Compare this scene to one a few days later. A public holiday. For what? A horse race; The Melbourne Cup. It was a day of endless fascination, when everyone suddenly became racing fans. I’d apparently been oblivious to it before. People thought nothing of spending incredulous amounts on rigouts. I watched ladies stagger like timid deer along the railway platforms in garish blues and latte-coloured silks, and I watched them clip and clop up the streets in 4” heels before awkwardly sliding their suspiciously orange stilts into yellow taxis. Meanwhile, their gentlemanly counterparts wore shirts creased by yesterdays shelf and hid sulkily behind prized aviators. As a whole, people acted uncomfortable at best, constantly shifting collars and straightening hemlines to comply with the people they observed. This leads me to my theory of why all of the worlds big race days turn into a drinking frenzy capped by comical brawls and slanderous slurs. People drink so much so they can forget about what they look like (even though the majority were what I’d call elegant or dapper).

These are a few of the reasons I like Melbourne. As a city, she is fluid. She continues to give me inspiration from the most unlikely sources. I have to constantly fight my quill to keep this blog loosely travel based as per it’s original intent. There is so much going on for silent spectators. Maybe it’s because Melbourne heralds my return to Western society, a society I know well and through my Asian journey I am now able to act as a spectator rather than a participant. But there again, I am a participant. I’m on that tram; in that bar; in that taxi; and on that platform. In that way, I’m also an artist.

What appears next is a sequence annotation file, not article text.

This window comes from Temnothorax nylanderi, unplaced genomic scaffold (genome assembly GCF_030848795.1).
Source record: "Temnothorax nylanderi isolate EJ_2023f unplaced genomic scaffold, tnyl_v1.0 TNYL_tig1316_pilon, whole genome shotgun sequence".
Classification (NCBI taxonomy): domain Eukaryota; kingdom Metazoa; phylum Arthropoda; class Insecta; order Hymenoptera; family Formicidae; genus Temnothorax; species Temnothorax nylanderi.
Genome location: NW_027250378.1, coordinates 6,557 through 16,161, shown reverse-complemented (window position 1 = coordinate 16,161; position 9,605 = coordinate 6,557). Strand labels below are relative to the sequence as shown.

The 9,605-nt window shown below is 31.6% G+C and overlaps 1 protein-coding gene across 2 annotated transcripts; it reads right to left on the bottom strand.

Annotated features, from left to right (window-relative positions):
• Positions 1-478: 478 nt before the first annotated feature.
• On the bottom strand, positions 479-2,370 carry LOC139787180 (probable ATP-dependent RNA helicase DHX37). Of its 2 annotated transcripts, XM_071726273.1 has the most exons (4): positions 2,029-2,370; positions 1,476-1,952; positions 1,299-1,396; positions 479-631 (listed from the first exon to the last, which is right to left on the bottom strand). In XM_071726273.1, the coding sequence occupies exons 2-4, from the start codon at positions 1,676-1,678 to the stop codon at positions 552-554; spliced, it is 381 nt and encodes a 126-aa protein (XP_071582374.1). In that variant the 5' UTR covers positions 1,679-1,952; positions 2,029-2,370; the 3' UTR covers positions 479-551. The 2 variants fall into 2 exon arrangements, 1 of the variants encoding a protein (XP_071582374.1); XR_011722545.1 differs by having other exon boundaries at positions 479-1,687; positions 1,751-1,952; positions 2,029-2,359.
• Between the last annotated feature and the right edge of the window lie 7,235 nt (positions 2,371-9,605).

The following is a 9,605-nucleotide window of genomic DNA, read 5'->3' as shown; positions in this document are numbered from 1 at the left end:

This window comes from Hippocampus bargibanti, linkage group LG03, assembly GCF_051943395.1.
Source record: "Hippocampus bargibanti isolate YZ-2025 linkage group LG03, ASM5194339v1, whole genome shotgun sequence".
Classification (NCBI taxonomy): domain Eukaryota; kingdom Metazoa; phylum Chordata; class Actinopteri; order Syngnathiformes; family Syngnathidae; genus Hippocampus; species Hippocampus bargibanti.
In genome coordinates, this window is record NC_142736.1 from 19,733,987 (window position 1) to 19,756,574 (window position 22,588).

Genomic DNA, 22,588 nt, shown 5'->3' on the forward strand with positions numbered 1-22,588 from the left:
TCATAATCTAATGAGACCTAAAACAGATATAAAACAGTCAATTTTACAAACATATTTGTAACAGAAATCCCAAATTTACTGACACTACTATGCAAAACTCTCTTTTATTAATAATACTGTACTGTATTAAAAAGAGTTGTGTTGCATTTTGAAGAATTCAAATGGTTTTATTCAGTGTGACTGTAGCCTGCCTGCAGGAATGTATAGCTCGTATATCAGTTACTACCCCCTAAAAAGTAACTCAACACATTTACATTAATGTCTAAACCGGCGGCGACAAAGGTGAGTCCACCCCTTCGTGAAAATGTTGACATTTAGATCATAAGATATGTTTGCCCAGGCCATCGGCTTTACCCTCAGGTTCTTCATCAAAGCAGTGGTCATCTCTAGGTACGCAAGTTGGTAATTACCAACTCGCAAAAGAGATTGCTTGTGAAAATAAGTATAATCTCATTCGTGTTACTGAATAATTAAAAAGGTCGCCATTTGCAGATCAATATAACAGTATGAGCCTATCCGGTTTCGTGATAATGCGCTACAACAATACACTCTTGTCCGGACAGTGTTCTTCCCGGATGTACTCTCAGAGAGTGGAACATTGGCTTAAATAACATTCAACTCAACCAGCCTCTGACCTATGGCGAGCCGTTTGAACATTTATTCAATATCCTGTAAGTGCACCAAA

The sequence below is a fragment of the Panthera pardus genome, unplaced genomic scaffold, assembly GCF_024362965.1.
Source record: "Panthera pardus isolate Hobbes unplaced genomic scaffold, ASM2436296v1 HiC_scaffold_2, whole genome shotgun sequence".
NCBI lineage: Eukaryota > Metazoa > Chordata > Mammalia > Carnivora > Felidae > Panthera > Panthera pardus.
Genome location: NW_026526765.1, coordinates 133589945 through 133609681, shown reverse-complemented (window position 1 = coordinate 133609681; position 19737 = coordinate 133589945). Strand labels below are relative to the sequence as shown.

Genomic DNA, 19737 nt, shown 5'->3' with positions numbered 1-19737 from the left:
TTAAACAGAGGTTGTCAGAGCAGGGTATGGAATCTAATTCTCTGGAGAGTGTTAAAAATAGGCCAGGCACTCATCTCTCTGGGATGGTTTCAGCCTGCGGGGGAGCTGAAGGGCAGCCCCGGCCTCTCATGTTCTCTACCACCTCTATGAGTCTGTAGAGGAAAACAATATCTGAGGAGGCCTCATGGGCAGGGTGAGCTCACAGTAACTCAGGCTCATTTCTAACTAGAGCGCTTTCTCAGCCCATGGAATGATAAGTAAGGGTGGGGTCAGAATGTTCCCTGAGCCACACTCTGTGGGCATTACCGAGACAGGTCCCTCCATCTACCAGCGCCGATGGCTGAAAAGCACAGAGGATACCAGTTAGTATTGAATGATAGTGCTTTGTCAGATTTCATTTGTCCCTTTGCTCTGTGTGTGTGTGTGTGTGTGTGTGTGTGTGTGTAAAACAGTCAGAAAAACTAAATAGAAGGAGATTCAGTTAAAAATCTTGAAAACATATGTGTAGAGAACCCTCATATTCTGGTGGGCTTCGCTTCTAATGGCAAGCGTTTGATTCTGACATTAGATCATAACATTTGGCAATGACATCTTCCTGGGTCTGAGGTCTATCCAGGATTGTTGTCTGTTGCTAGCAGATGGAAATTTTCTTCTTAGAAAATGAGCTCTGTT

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{ 6 comments… read them below or add one }

Nomadic Matt November 11, 2008 at 3:41 am

I love the writing. Wish you had some photos… come you never have photos?


Ant November 11, 2008 at 7:00 pm

Not a problem squire, all my photos for Melbourne are found here.

I’ve toyed with including imagery in the posts, but I figured as I’m more about writing, I’m a book rather than a magazine so the photos are best kept separately.

Although I’m still debating this with my management team (which is made up of the voices in my head).


[F]oxymoron December 5, 2008 at 6:13 pm

“I’m what you might call an opportunist tourist while here in Melbourne. I don’t so much as plan it. I just happen across it.”

This is my travel style… though people tend to confuse this with laziness. I’ll write about this when I return to DC.

Oh, and I’ll drop my thoughts on pics… don’t litter your posts with pics. Just my two baht!